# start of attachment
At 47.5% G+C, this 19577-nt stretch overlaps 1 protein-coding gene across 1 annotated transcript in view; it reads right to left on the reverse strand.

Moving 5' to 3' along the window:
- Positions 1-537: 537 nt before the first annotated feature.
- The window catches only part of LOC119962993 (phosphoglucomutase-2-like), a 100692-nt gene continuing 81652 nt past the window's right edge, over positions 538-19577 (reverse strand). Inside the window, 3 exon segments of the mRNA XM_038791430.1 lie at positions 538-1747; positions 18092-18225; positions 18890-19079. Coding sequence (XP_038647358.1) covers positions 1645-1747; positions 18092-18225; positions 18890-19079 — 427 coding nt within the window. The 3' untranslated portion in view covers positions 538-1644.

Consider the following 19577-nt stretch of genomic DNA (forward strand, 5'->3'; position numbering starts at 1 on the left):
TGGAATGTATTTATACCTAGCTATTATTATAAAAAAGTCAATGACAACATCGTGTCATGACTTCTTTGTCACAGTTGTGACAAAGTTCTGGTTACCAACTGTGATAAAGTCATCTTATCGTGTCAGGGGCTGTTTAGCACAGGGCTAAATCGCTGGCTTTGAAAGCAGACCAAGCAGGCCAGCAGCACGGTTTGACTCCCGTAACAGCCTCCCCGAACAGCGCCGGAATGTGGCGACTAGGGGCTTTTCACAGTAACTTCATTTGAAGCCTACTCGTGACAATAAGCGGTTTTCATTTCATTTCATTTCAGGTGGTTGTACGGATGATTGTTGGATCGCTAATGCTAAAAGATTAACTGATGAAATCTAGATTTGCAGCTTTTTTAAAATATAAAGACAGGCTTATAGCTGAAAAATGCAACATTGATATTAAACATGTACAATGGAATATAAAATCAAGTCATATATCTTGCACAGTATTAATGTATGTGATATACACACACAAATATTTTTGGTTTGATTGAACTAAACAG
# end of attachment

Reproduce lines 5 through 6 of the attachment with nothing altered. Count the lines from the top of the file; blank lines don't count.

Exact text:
Consider the following 19577-nt stretch of genomic DNA (forward strand, 5'->3'; position numbering starts at 1 on the left):
TGGAATGTATTTATACCTAGCTATTATTATAAAAAAGTCAATGACAACATCGTGTCATGACTTCTTTGTCACAGTTGTGACAAAGTTCTGGTTACCAACTGTGATAAAGTCATCTTATCGTGTCAGGGGCTGTTTAGCACAGGGCTAAATCGCTGGCTTTGAAAGCAGACCAAGCAGGCCAGCAGCACGGTTTGACTCCCGTAACAGCCTCCCCGAACAGCGCCGGAATGTGGCGACTAGGGGCTTTTCACAGTAACTTCATTTGAAGCCTACTCGTGACAATAAGCGGTTTTCATTTCATTTCATTTCAGGTGGTTGTACGGATGATTGTTGGATCGCTAATGCTAAAAGATTAACTGATGAAATCTAGATTTGCAGCTTTTTTAAAATATAAAGACAGGCTTATAGCTGAAAAATGCAACATTGATATTAAACATGTACAATGGAATATAAAATCAAGTCATATATCTTGCACAGTATTAATGTATGTGATATACACACACAAATATTTTTGGTTTGATTGAACTAAACAG